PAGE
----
Also, a large majority of these questions can probably get closed as duplicates, so it shouldn't be that big of a problem. –  chills42 Aug 3 '10 at 13:07
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@Matt: good point on a FAQ entry. –  Reid Aug 3 '10 at 13:27
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@chills42 To me, closing a large number of near-duplicate questions would be a symptom, not a cure. –  ex-ms Aug 3 '10 at 17:05
    
@Matt but we don't have to, can't, and shouldn't try to produce a policy which solves every potential problem. –  Reid Aug 3 '10 at 22:31
    
I'm a little torn between matt's and reid's arguments here. On the one hand, I don't think we want to allow a systemic problem, but on the other, we really can't solve every potential problem. I think that putting together a proper FAQ item on this that clearly describes the best practices regarding asking and answering equipment recommendation type questions will at least set a baseline. Beyond that, I think its just going to have to be a subjective decision for each question of this type that pops up. –  jrista Aug 4 '10 at 4:05
    
@Reid - with respect, this isn't "every potential problem" but one particular problem that's nascent on the site, and is a fairly constant PITA on many other fora. e.g.: photo.stackexchange.com/questions/1914/af-s-17-35-vs-af-s-16-35 The answer is somewhat redeeming, but how is anyone going to find the good answer unless they're trying to compare that precise pair of lenses? If the answer is what's good, the question can be improved by recasting it into those terms. –  ex-ms Aug 4 '10 at 18:33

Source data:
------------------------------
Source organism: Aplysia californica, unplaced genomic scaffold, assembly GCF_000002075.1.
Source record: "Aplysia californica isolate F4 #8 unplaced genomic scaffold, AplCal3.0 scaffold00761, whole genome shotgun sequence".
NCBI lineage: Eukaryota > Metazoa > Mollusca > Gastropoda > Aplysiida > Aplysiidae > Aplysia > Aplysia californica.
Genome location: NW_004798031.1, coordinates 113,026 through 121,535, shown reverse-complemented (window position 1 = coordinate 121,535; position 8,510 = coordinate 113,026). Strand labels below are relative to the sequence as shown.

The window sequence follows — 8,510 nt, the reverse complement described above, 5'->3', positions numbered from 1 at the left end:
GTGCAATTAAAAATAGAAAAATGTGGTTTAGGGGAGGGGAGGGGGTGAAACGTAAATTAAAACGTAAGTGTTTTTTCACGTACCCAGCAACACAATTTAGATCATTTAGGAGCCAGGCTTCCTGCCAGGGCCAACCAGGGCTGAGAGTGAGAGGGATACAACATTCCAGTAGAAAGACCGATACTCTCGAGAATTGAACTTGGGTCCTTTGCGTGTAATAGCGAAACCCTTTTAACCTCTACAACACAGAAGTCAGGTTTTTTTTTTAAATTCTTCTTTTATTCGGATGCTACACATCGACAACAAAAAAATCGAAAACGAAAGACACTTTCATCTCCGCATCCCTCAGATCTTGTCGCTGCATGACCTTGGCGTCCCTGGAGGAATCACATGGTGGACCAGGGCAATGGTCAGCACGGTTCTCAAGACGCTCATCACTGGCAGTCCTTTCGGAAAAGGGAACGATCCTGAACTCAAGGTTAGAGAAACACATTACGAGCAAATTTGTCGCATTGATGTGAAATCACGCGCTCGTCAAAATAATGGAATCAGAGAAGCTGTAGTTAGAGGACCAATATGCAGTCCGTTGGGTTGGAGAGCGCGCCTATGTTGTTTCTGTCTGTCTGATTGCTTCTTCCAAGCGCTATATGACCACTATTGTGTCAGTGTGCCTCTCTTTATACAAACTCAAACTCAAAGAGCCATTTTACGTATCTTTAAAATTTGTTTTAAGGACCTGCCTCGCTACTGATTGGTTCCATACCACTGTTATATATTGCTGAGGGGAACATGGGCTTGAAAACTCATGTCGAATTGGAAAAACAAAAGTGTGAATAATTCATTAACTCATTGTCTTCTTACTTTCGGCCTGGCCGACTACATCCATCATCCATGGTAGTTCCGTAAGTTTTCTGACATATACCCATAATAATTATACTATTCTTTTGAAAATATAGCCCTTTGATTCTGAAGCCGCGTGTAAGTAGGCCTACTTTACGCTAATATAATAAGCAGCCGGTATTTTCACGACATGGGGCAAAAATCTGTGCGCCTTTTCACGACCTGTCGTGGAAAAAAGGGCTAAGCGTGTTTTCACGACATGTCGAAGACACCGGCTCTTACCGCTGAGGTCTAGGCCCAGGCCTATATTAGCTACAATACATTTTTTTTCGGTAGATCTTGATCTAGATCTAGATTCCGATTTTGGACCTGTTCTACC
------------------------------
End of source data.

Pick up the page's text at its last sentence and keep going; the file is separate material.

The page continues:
Again, I agree that that particular question is bad, but I don't see how it generalizes into "equipment recommendations are discouraged". Let's wait and see if it becomes an actual problem rather than a potential or nascent problem which people don't agree actually exists. Can't we also deal with this by tagging such questions equipment-recommendation and letting people hide those tags? Does that make so-tagged questions disappear? –  Reid Aug 4 '10 at 21:03
    
@Reid - There's not yet a single recommendation question I'd class as a "good question," or that couldn't be made better by recasting it as a specific question about equipment/technique. The best we have are some good answers that, as often as not, don't even directly address the question. To me, that's as general as it gets, and I use the word "nascent" only because the entire site is "nascent". [also, no, ignored tags aren't hidden, just dim. It's not a method suited to solving what boils down to a signal/noise problem.] –  ex-ms Aug 4 '10 at 21:38
    
As an FYI, having been a member of this site for some time, and seen how well our community answers equipment recommendation questions with extremely low bias...I am officially retracting my vote for this question. Since I can't actually remove my vote, that puts this and Reid's answer in a dead heat 5 to 5. –  jrista Apr 27 '11 at 22:51
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I'd define relevant product recommendation question this way - if other people gain from these answers, it's on topic, if the question/answer is more like personal consulting, it's off topic.

Examples:

  1. I own lens X and Y and I'm considering to buy lens Z. What do you recommend? - I'd vote for off-topic.
  2. I'd like to take pictures of X. I already own A and B, but these are really not enough. What do you recommend? - I'd vote for on topic.

Vote it down or suggest your own answer:)

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@Karel, can you clarify a bit why you think #1 is off topic? –  Reid Aug 2 '10 at 5:01